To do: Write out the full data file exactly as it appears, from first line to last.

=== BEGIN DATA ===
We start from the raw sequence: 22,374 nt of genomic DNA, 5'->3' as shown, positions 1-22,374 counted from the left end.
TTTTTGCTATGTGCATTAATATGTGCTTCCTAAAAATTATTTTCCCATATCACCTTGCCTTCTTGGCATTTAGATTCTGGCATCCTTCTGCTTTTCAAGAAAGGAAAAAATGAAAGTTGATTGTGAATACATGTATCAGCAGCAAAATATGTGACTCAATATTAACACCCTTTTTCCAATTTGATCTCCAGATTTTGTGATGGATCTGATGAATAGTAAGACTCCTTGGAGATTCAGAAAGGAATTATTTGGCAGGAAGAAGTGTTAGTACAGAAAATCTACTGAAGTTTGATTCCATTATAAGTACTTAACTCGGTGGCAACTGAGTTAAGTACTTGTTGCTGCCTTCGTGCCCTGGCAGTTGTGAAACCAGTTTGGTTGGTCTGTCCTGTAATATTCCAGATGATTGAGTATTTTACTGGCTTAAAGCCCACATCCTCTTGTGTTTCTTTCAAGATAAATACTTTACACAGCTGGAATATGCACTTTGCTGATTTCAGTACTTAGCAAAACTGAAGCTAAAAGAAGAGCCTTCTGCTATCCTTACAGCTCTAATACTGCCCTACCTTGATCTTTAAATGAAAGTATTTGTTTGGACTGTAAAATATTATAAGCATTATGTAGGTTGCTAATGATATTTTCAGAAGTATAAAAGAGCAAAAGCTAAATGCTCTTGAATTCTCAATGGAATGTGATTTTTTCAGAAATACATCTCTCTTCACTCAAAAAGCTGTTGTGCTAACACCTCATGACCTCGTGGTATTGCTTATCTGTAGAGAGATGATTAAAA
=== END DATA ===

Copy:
We start from the raw sequence: 22,374 nt of genomic DNA, 5'->3' as shown, positions 1-22,374 counted from the left end.
TTTTTGCTATGTGCATTAATATGTGCTTCCTAAAAATTATTTTCCCATATCACCTTGCCTTCTTGGCATTTAGATTCTGGCATCCTTCTGCTTTTCAAGAAAGGAAAAAATGAAAGTTGATTGTGAATACATGTATCAGCAGCAAAATATGTGACTCAATATTAACACCCTTTTTCCAATTTGATCTCCAGATTTTGTGATGGATCTGATGAATAGTAAGACTCCTTGGAGATTCAGAAAGGAATTATTTGGCAGGAAGAAGTGTTAGTACAGAAAATCTACTGAAGTTTGATTCCATTATAAGTACTTAACTCGGTGGCAACTGAGTTAAGTACTTGTTGCTGCCTTCGTGCCCTGGCAGTTGTGAAACCAGTTTGGTTGGTCTGTCCTGTAATATTCCAGATGATTGAGTATTTTACTGGCTTAAAGCCCACATCCTCTTGTGTTTCTTTCAAGATAAATACTTTACACAGCTGGAATATGCACTTTGCTGATTTCAGTACTTAGCAAAACTGAAGCTAAAAGAAGAGCCTTCTGCTATCCTTACAGCTCTAATACTGCCCTACCTTGATCTTTAAATGAAAGTATTTGTTTGGACTGTAAAATATTATAAGCATTATGTAGGTTGCTAATGATATTTTCAGAAGTATAAAAGAGCAAAAGCTAAATGCTCTTGAATTCTCAATGGAATGTGATTTTTTCAGAAATACATCTCTCTTCACTCAAAAAGCTGTTGTGCTAACACCTCATGACCTCGTGGTATTGCTTATCTGTAGAGAGATGATTAAAA